Insurance policies are one of the few things people buy while hoping they never have to use them.For a small fee or “premium,” the policies protect us and our loved ones against damages or losses to our homes, cars, health and even our lives.
Some insurance policies are unnecessary, however, and may even be considered a complete waste of money since it is so unlikely that you will be able to collect on the policy. Take a look at the following types of insurance you don’t need.
Life Insurance for Children
Several companies market life insurance for children, although the most well-known is probably Gerber Life and their Grow Up Plan.
Life insurance is designed to take care of your dependents if you should pass on before they’re ready to take care of themselves, so there isn’t much need for children to have their own life insurance policy.
A typical child life insurance policy might cost about $3-4 per month for a $5,000 whole-life policy. After paying on this policy for 20 years, the guaranteed cash value wouldn’t quite equate to what you paid in premiums.
Airlines will offer flight insurance when you buy your tickets. It offers a cash payout to your beneficiary if there is a plane accident that results in your untimely death.
Most people feel flight insurance is a waste of money because aeroplanes rarely get into accidents and crash, and you should have life insurance to cover your dependents in the event you die before they are able to take care of themselves.
Credit Card Insurance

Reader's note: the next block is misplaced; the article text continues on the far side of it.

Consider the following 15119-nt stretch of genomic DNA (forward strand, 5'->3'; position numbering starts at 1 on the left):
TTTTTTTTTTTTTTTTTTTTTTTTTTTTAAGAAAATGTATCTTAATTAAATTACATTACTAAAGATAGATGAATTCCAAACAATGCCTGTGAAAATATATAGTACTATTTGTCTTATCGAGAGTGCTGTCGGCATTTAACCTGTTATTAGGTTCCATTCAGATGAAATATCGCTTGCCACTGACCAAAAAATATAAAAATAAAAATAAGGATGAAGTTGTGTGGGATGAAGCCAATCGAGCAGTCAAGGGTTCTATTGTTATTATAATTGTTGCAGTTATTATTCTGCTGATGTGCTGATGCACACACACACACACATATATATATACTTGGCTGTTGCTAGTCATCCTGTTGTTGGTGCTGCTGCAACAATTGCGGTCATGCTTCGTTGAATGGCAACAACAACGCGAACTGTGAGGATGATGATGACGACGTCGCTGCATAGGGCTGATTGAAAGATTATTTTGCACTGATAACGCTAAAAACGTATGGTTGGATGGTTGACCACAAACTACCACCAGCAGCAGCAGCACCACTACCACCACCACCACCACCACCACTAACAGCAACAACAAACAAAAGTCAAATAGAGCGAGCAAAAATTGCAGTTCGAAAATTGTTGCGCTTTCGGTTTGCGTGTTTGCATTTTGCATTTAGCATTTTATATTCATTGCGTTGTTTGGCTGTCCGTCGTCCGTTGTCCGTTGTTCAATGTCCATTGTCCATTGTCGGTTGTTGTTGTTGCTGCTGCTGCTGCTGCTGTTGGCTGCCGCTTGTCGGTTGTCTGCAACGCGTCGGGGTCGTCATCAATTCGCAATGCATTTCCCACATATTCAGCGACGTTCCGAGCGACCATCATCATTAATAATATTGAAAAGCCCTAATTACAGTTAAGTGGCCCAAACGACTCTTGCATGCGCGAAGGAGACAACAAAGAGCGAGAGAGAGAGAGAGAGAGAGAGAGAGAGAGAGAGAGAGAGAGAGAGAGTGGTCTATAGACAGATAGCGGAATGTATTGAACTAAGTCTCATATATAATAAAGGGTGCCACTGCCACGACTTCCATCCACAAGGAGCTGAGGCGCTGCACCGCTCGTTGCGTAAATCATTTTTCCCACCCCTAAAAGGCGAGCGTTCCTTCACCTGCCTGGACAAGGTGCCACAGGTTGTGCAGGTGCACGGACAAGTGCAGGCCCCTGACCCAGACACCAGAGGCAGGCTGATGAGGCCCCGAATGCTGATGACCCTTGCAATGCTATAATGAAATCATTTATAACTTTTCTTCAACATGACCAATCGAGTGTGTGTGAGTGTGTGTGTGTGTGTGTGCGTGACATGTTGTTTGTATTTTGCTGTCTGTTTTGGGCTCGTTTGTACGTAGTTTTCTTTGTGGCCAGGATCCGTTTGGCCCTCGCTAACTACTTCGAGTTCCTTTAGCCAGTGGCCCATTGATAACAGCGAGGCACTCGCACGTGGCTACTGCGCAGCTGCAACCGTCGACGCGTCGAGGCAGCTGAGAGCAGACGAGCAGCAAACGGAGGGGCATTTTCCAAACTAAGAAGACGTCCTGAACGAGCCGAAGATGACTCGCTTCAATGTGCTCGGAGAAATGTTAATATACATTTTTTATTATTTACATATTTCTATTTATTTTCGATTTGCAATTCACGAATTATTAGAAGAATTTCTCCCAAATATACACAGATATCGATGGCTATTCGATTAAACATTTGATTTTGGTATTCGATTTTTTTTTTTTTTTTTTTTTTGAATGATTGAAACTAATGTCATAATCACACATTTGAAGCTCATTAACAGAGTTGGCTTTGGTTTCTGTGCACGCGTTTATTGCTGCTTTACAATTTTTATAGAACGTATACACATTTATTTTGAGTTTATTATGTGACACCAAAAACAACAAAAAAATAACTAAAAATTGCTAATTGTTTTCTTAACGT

Most credit card companies encourage cardholders to sign up for their credit card insurance programs —the cost is equal to a percentage of your monthly credit card balance. In the event of the cardholder’s death or incapacitation, the insurance will pay some or all of your credit card balance.
However, many claims based on disabilities are denied if they are considered a pre-existing condition or because the credit card company doesn’t consider the particular disability the cardholder as totally disabled.
If you should die, and the credit card debt was in your name only — no one else is going to be responsible for your credit card balance.
Pet Health Insurance
Health insurance for Fido or Fluffy seems like a great idea. If you’ve ever taken a pet to the veterinarian, you know how expensive it can be!
The problem with pet insurance is the number of exclusions or deductibles and limitations the policies have, which means you end up paying the monthly premium plus the out-of-pocket expenses which are not covered by the policy.
Instead of paying for monthly pet insurance premiums, it’s recommended that you budget about $300-500 per year for routine health care for your pet.
Cell Phone Insurance
For a monthly premium of $4 to $8 per month and a deductible ranging between $25 for basic phones and $200 for smartphones, cell phone insurance will replace your phone if it is broken, lost or stolen.
If you have your phone for a year with a cell phone insurance policy, you would have paid about $48 to $96 in premiums. You will then need to pay the $25 or $200 deductible and probably receive a refurbished phone as a replacement.
You can purchase refurbished phones for less than the insurance policy and deductible (from eBay or even from your cell phone provider) or just hang on to your old phone as a backup.
Rental Car Insurance
Before you agree to pay extra for car insurance when you rent a car, check your own auto insurance policy, as many already include coverage.
On the other hand, if you rent cars infrequently and discover the car rental damage fee is lower than what you pay per year to cover rental car damages on your insurance policy— cancel the rental coverage on your policy and simply pay the fee when you rent a car.
Also, your credit card may already offer rental car insurance.
NOW WATCH: Money & Markets videos
Business Insider Emails & Alerts
Site highlights each day to your inbox.